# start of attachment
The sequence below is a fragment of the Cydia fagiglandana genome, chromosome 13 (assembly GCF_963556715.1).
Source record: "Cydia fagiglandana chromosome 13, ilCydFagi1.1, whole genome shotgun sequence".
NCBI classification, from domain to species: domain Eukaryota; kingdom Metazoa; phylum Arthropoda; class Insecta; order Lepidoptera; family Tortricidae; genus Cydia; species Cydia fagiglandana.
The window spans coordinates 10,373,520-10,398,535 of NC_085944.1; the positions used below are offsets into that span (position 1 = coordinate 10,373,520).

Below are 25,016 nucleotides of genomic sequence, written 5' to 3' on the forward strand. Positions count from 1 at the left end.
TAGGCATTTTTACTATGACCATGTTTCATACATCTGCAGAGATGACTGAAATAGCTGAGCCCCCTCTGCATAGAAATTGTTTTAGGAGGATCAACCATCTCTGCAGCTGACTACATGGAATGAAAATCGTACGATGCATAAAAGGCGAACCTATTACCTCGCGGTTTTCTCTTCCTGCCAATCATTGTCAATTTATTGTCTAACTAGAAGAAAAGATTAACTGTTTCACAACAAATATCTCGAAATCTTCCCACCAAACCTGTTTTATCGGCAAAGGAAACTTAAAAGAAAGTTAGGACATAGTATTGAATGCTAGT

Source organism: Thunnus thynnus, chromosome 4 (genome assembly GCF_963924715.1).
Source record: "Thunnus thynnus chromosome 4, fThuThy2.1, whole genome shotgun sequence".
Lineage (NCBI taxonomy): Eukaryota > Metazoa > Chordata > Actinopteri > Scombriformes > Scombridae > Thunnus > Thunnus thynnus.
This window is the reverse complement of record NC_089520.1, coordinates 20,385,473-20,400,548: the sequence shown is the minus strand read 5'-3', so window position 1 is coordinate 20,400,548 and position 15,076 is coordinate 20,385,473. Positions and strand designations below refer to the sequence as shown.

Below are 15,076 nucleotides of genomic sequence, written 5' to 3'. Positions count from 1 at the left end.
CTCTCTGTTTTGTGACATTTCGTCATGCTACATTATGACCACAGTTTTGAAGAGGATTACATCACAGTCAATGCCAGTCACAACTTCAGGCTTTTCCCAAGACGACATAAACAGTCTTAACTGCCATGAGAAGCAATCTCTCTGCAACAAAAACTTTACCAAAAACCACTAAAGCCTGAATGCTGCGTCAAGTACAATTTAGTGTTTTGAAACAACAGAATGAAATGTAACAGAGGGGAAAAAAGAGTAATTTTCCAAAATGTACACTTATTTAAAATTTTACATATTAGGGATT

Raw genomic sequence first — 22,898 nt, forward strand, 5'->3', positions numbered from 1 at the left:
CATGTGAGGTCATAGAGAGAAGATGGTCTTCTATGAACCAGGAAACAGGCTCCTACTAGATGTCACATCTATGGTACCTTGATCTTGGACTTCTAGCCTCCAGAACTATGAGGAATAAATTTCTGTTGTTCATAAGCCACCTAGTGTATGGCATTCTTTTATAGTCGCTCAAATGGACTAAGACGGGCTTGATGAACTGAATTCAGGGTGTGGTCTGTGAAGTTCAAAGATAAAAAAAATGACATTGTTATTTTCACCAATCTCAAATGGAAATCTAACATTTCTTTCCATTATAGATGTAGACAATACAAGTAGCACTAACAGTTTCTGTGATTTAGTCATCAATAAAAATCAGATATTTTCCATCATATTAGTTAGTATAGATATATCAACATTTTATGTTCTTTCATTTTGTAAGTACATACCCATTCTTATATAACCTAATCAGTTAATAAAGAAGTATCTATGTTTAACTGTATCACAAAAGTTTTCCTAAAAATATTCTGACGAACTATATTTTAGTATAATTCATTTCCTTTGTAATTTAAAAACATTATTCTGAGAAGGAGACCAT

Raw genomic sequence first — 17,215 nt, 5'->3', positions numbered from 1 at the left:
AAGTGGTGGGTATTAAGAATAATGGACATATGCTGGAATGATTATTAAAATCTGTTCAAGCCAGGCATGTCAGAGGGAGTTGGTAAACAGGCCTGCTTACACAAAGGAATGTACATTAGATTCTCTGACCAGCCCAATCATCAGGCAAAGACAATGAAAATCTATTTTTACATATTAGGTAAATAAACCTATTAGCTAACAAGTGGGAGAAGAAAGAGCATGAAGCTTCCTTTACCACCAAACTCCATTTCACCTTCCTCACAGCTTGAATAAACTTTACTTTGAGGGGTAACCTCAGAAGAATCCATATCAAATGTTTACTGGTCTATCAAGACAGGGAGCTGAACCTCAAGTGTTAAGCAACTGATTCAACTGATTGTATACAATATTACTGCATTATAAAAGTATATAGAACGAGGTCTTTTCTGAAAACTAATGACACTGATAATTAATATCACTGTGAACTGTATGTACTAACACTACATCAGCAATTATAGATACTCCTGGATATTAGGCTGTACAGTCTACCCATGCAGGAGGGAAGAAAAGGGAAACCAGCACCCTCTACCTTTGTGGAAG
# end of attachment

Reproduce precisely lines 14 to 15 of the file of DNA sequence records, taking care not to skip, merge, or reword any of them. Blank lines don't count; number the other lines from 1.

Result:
CATGTGAGGTCATAGAGAGAAGATGGTCTTCTATGAACCAGGAAACAGGCTCCTACTAGATGTCACATCTATGGTACCTTGATCTTGGACTTCTAGCCTCCAGAACTATGAGGAATAAATTTCTGTTGTTCATAAGCCACCTAGTGTATGGCATTCTTTTATAGTCGCTCAAATGGACTAAGACGGGCTTGATGAACTGAATTCAGGGTGTGGTCTGTGAAGTTCAAAGATAAAAAAAATGACATTGTTATTTTCACCAATCTCAAATGGAAATCTAACATTTCTTTCCATTATAGATGTAGACAATACAAGTAGCACTAACAGTTTCTGTGATTTAGTCATCAATAAAAATCAGATATTTTCCATCATATTAGTTAGTATAGATATATCAACATTTTATGTTCTTTCATTTTGTAAGTACATACCCATTCTTATATAACCTAATCAGTTAATAAAGAAGTATCTATGTTTAACTGTATCACAAAAGTTTTCCTAAAAATATTCTGACGAACTATATTTTAGTATAATTCATTTCCTTTGTAATTTAAAAACATTATTCTGAGAAGGAGACCAT

Raw genomic sequence first — 17,215 nt, 5'->3', positions numbered from 1 at the left: